6. Turn down most of the pitches you receive. It’s easy to get caught up in the “Oh, cool, free stuff!” thing, especially as a new blogger. But if I accepted every pitch, I’d have a lot of crap cluttering my apartment that I never ever use. Now that I’ve established my blog a little more I feel comfortable turning down the majority of product reviews and campaigns I am offered. I don’t like spending time on things I don’t actually like, my readers can tell when it isn’t genuine, and I don’t like giving bad reviews. So I stick to things that I feel good about and would likely purchase myself.

7. Know your worth. On the same note as above, blogging has become a legitimate source of income in the past few years. It’s now becoming part of many companies’ marketing budget and campaigns are getting bigger and more complex. Do not be afraid to ask for compensation for your time!! It’s one thing if they just want to send you their newest product and you to mention it or if it’s a cause near and dear to your heart — for those things any payment is open to your discretion — but for larger projects do not immediately agree to do something for nothing. People will say no a lot and people still think blogging isn’t a real job, but that’s okay. If you want to be taken seriously, take yourself seriously.

8. Err on the side of caution. This is a big one – not everyone is as public as me, and I shouldn’t be as public as I am! The idea of blogging makes a lot of people uncomfortable, and there are many who don’t want things shared. You MUST respect their decision! I am such an open, oversharing person that I sometimes don’t even realize I could be posting something other people aren’t happy with. It’s important to ask first, and just don’t post it if you aren’t sure. And as for yourself? Keep as much identifying information private as you reasonably can. This is sort of hypocritical for a blogger, but the internet is just too dangerous these days, and we put enough out there already. I continuously work on being better about this.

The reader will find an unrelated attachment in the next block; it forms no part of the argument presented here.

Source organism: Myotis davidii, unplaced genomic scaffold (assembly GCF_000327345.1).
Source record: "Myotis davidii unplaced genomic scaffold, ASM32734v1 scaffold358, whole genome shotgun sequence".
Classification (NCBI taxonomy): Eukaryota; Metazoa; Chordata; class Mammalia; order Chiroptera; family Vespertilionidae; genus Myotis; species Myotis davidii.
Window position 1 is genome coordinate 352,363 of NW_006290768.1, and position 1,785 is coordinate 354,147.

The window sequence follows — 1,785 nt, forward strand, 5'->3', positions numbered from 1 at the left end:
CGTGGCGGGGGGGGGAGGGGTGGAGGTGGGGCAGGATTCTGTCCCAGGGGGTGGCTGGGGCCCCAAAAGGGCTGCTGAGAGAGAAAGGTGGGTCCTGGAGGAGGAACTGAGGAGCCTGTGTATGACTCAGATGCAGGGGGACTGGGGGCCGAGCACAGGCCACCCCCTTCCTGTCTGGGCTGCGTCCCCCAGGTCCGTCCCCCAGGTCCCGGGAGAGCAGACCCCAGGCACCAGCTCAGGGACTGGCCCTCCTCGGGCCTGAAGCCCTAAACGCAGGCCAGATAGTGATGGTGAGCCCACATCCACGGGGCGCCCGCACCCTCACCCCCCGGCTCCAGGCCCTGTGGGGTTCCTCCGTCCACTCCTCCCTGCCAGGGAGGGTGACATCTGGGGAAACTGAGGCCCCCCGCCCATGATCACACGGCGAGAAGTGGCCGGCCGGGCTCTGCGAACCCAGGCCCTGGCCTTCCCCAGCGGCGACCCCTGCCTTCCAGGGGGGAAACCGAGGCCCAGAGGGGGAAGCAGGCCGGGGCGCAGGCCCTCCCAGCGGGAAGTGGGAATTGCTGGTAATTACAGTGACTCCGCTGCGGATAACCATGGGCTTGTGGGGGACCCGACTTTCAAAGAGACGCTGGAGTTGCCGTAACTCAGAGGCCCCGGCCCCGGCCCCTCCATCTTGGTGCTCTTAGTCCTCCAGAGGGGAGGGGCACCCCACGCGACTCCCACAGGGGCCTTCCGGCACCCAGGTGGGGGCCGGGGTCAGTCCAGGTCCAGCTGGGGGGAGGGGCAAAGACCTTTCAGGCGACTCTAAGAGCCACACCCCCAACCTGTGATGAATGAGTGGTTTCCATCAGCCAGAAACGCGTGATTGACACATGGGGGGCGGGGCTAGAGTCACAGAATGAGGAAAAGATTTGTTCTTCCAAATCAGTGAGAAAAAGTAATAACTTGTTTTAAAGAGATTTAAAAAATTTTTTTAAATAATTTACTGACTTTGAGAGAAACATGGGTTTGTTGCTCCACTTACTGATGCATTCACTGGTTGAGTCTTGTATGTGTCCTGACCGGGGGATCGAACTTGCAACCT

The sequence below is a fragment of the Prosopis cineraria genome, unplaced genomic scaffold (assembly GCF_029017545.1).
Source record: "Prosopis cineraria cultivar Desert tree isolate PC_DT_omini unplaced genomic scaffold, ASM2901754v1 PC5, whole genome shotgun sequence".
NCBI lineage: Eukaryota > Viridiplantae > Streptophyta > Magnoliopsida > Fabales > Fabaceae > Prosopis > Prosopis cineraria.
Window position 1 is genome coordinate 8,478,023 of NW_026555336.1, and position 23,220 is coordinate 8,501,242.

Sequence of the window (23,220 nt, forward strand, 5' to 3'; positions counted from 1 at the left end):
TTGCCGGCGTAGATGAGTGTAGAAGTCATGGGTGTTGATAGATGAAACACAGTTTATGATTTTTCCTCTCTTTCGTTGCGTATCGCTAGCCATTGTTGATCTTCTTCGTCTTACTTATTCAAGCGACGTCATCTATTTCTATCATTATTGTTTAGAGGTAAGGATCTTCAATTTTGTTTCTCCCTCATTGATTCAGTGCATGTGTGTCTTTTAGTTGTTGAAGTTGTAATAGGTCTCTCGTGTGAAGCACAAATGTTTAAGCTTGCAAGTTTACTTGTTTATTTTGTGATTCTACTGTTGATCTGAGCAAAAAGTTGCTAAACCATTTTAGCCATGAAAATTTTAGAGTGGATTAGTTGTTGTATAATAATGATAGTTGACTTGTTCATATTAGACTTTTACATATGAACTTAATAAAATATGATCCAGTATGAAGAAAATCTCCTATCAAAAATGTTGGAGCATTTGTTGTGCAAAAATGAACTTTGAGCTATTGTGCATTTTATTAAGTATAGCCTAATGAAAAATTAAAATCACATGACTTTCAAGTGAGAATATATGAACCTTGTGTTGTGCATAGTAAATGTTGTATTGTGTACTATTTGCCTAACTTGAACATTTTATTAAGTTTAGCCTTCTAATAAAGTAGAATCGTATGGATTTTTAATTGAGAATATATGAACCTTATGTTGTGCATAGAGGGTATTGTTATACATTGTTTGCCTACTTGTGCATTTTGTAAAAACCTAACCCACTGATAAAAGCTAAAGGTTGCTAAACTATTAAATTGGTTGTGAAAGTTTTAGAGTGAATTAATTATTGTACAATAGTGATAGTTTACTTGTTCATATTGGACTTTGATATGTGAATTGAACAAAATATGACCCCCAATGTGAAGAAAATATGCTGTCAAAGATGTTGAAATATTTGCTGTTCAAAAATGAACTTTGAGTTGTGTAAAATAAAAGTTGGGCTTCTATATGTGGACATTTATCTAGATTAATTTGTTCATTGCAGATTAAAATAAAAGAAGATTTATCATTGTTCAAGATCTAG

9. You don’t have to do what everyone else is doing. In life, in diets and exercise, in blogging, don’t just follow the crowd. It’s easy to get swept up in the latest trends, and it’s 100% OKAY to find your newest love from a blogger or an article, but most of the time you should probably just stick to what works for you. I know that posting more workouts or recipes would get me more readers, but it’s not part of my regular lifestyle to do that and I don’t want to spend all my free time doing it. This isn’t my career, but it is something I work hard on. I try to post things that people are interested in, but I also want to be true to myself. My blog is a reflection of who I am, even if that means it’s kind of all over the place and it doesn’t grow as much as I’d like.

10. There is so much more to learn. Gosh, so much. In all areas. I don’t know half of the blogging business –design, ads, social sharing, etc. There are so many cool topics that other bloggers cover that I am fascinated by. I am always interested in reading new things about diet, workouts, medicine, and health. Things change, people change, research provides new direction. Soak is as much knowledge as you can and never ever stop learning.

  • What’s one thing you’ve learned from blogging?
  • Have you ever thought of starting a blog?